What must be emphasized, is that this, by no means, is a hit on Bergevin nor on any of the players signed/drafted. All that must be taken out of this is the frequently repeated phrase of “The Canadiens need size”, because they don’t. Had they stayed composed during the playoffs, they would have won that round. Minimum. They outshot Ottawa, with more scoring chances (Of course Anderson’s fantastic goaltending didn’t help the situation). The key to winning is relying on your team’s strengths and fortes (no pun intended).  The Canadiens’ strength and forte was their skill and talent. Ottawa’s strength and forte was their size and toughness, and they used it to the best of their ability- which lead to them winning. They were smarter.

When other teams are preparing to face the Canadiens, know what they’re worried about? The Canadiens’ speed. They try to fix their formations to accommodate the speed of the Canadiens, which is never enough. Listen to any interview of players on the opposing teams between periods. They always mention the Canadiens transition speed. It drives them nuts. It is their kryptonite. Ottawa couldn’t match the Canadiens speed, so they played the psychological game. Clearly the Habs were not on par in that respect, which ultimately lead to their downfall. What the Canadiens need next season, more than in recent years, is the ability to stay composed and stay determined.That’s how they’ll win. As to how far they’ll go, we’ll just have to wait, watch, and find out.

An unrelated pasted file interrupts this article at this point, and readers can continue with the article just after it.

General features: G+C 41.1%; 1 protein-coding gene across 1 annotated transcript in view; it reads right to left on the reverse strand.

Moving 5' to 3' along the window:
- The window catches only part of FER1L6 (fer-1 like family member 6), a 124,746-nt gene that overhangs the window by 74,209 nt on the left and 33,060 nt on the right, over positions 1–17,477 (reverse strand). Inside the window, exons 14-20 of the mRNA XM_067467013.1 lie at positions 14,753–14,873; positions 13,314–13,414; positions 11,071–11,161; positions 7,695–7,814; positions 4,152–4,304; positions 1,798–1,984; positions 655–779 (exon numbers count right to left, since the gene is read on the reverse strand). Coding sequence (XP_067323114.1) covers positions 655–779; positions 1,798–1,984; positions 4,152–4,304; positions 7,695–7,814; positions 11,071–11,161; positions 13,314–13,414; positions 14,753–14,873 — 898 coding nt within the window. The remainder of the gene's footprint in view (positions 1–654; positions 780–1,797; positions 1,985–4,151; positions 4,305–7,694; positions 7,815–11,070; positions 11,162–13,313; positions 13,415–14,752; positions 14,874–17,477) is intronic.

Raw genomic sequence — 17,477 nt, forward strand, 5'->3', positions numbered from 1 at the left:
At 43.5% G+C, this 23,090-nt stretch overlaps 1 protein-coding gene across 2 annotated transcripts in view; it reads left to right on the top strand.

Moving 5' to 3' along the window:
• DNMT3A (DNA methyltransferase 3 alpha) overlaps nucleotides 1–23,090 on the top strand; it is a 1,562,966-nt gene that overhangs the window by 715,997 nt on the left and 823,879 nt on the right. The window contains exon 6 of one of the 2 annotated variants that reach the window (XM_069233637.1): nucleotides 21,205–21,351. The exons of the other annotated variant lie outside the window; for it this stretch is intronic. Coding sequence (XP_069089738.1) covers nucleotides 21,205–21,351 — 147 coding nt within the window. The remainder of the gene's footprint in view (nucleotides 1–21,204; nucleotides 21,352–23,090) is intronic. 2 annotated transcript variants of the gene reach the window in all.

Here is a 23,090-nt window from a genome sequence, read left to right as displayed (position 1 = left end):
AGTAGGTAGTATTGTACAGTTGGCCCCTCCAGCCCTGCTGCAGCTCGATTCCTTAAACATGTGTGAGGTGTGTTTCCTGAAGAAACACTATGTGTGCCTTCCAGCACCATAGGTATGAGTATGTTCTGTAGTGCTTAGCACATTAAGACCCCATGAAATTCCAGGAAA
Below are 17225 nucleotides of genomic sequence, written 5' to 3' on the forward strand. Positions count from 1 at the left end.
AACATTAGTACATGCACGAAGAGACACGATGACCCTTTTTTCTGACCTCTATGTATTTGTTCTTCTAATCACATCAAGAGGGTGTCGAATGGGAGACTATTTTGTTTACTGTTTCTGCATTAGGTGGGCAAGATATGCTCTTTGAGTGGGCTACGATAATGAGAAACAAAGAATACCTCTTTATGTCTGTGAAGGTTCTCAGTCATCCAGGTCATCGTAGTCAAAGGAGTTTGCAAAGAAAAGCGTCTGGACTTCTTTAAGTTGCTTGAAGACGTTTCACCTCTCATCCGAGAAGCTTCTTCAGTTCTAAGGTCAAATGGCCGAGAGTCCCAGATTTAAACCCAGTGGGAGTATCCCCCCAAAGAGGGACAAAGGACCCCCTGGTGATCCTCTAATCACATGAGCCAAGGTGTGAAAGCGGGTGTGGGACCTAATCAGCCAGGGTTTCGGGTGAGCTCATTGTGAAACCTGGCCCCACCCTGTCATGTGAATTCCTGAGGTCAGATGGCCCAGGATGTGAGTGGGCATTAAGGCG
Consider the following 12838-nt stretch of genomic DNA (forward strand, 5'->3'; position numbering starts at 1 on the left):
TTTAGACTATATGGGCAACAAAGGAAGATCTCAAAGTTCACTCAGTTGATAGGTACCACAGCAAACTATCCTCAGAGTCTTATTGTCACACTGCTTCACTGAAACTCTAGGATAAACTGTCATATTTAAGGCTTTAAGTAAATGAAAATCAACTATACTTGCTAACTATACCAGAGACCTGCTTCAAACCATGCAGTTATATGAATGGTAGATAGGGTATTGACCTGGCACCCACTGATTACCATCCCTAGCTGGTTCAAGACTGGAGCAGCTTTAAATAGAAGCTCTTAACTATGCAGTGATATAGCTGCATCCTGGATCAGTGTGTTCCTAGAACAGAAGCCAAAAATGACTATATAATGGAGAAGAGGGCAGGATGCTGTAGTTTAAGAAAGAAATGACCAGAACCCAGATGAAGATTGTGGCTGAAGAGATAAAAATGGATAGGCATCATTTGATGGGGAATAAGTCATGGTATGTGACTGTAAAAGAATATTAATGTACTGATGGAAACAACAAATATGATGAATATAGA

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10 Responses to Obsessive Compulsive Size Disorder: The Nonsense Behind “The Canadiens Need Size”